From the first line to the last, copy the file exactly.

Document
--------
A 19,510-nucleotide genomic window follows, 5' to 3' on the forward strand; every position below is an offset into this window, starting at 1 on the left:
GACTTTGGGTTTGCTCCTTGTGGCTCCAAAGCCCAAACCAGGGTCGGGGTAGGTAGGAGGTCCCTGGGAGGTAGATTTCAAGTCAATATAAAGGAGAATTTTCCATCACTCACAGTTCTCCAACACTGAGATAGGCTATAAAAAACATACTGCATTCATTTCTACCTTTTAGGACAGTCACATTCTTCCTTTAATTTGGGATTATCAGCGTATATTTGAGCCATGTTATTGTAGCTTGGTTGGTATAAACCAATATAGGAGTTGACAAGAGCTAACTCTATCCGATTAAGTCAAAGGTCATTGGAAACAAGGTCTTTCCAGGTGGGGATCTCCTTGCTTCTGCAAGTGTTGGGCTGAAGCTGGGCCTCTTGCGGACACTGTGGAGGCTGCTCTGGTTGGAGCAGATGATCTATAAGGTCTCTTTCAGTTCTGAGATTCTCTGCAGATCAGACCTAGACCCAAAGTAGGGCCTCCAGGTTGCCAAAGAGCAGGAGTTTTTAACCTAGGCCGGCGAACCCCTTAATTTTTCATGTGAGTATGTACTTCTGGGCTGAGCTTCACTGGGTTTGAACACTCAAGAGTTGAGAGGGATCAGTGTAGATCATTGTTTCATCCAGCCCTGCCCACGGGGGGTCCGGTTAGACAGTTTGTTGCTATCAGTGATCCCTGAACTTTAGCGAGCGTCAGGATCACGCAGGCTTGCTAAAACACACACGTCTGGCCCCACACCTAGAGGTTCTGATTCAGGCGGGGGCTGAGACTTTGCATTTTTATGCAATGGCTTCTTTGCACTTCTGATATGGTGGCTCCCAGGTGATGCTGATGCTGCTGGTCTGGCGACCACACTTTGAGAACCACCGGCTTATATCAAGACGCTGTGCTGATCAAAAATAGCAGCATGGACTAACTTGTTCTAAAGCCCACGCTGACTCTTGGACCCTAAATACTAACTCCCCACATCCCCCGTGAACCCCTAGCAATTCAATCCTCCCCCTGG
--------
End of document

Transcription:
A 19,510-nucleotide genomic window follows, 5' to 3' on the forward strand; every position below is an offset into this window, starting at 1 on the left:
GACTTTGGGTTTGCTCCTTGTGGCTCCAAAGCCCAAACCAGGGTCGGGGTAGGTAGGAGGTCCCTGGGAGGTAGATTTCAAGTCAATATAAAGGAGAATTTTCCATCACTCACAGTTCTCCAACACTGAGATAGGCTATAAAAAACATACTGCATTCATTTCTACCTTTTAGGACAGTCACATTCTTCCTTTAATTTGGGATTATCAGCGTATATTTGAGCCATGTTATTGTAGCTTGGTTGGTATAAACCAATATAGGAGTTGACAAGAGCTAACTCTATCCGATTAAGTCAAAGGTCATTGGAAACAAGGTCTTTCCAGGTGGGGATCTCCTTGCTTCTGCAAGTGTTGGGCTGAAGCTGGGCCTCTTGCGGACACTGTGGAGGCTGCTCTGGTTGGAGCAGATGATCTATAAGGTCTCTTTCAGTTCTGAGATTCTCTGCAGATCAGACCTAGACCCAAAGTAGGGCCTCCAGGTTGCCAAAGAGCAGGAGTTTTTAACCTAGGCCGGCGAACCCCTTAATTTTTCATGTGAGTATGTACTTCTGGGCTGAGCTTCACTGGGTTTGAACACTCAAGAGTTGAGAGGGATCAGTGTAGATCATTGTTTCATCCAGCCCTGCCCACGGGGGGTCCGGTTAGACAGTTTGTTGCTATCAGTGATCCCTGAACTTTAGCGAGCGTCAGGATCACGCAGGCTTGCTAAAACACACACGTCTGGCCCCACACCTAGAGGTTCTGATTCAGGCGGGGGCTGAGACTTTGCATTTTTATGCAATGGCTTCTTTGCACTTCTGATATGGTGGCTCCCAGGTGATGCTGATGCTGCTGGTCTGGCGACCACACTTTGAGAACCACCGGCTTATATCAAGACGCTGTGCTGATCAAAAATAGCAGCATGGACTAACTTGTTCTAAAGCCCACGCTGACTCTTGGACCCTAAATACTAACTCCCCACATCCCCCGTGAACCCCTAGCAATTCAATCCTCCCCCTGG